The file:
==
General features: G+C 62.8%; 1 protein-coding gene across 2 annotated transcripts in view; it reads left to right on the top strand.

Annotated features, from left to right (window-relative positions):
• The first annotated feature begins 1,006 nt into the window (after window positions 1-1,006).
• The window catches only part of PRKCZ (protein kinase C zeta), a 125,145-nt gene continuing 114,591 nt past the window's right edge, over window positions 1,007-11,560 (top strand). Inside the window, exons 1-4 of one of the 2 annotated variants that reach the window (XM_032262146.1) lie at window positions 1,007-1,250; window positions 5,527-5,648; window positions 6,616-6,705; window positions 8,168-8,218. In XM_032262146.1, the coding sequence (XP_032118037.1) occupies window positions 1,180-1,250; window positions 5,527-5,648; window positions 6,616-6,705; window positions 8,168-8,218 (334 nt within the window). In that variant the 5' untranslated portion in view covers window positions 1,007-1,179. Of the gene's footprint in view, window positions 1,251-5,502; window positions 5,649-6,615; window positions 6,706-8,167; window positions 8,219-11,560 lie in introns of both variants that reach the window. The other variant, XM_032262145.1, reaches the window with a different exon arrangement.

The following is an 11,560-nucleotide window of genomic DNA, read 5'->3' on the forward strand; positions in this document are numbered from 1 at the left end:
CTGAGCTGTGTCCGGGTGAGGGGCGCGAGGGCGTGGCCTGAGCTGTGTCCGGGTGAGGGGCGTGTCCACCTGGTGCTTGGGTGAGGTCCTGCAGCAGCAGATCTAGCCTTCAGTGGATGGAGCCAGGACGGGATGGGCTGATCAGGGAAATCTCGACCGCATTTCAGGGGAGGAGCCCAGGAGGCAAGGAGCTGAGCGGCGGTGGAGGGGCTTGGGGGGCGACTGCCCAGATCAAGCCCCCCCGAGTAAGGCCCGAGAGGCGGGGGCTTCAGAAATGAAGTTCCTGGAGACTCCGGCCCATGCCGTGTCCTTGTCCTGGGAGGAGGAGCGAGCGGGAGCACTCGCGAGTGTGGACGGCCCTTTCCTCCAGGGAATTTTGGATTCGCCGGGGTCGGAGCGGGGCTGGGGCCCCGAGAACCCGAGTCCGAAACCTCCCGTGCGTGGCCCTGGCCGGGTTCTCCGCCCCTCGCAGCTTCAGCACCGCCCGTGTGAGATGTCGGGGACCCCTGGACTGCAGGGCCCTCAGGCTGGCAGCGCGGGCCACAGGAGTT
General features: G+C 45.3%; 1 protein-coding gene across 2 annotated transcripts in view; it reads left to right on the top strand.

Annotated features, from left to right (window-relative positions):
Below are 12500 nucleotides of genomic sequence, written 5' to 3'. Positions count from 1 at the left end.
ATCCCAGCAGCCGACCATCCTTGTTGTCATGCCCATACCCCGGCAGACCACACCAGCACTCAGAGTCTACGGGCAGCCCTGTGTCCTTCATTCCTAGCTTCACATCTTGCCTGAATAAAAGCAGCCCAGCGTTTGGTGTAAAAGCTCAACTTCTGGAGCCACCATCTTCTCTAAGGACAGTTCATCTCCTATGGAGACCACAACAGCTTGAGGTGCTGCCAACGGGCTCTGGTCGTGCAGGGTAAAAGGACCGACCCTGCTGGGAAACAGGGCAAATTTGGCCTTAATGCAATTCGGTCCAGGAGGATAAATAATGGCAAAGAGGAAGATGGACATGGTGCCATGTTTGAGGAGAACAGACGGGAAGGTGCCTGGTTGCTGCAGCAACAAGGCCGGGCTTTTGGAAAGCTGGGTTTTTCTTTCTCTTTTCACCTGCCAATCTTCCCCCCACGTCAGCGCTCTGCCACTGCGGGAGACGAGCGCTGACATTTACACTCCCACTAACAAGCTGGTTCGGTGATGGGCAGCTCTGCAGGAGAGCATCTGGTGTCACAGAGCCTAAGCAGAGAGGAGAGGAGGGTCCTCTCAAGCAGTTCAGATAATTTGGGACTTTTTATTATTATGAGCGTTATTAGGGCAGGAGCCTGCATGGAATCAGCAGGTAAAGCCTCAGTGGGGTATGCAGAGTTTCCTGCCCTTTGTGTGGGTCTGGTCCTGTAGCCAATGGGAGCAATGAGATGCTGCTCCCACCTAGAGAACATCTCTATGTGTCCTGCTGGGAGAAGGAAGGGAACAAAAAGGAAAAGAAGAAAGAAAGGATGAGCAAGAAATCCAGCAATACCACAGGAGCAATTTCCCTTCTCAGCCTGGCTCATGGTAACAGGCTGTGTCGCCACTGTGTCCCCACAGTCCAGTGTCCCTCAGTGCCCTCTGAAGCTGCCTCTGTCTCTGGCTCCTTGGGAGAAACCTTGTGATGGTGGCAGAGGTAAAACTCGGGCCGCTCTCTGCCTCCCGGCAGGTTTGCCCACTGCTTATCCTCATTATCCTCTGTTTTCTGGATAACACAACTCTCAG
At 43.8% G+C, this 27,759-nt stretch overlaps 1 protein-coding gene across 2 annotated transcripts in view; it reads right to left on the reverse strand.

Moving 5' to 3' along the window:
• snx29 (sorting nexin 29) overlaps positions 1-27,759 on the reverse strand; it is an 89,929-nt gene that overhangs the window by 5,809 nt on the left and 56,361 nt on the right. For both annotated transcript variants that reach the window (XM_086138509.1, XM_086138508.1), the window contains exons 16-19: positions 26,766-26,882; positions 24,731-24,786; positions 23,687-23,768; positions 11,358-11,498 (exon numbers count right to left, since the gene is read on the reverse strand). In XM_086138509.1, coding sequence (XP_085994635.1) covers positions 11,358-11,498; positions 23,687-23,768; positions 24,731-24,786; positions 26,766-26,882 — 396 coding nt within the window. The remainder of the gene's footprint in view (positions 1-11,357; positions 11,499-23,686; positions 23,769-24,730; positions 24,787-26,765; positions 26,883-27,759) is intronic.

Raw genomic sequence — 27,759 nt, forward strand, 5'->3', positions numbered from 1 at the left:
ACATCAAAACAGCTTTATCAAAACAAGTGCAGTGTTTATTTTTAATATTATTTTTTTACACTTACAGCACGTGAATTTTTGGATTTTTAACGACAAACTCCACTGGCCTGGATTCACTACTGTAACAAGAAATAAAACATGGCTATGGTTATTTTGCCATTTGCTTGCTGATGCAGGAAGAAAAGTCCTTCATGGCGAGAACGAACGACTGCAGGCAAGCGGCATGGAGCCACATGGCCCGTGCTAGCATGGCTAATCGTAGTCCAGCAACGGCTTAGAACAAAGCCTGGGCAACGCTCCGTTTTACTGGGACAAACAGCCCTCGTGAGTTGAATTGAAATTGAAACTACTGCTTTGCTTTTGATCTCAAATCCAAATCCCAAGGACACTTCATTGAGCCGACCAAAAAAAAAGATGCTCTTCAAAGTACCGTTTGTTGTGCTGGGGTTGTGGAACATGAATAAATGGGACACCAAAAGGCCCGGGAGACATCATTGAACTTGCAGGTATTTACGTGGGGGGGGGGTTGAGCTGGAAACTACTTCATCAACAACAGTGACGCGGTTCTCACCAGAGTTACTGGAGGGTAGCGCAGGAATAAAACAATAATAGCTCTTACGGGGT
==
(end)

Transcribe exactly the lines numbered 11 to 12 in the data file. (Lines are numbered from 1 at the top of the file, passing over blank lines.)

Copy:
At 43.8% G+C, this 27,759-nt stretch overlaps 1 protein-coding gene across 2 annotated transcripts in view; it reads right to left on the reverse strand.

Moving 5' to 3' along the window: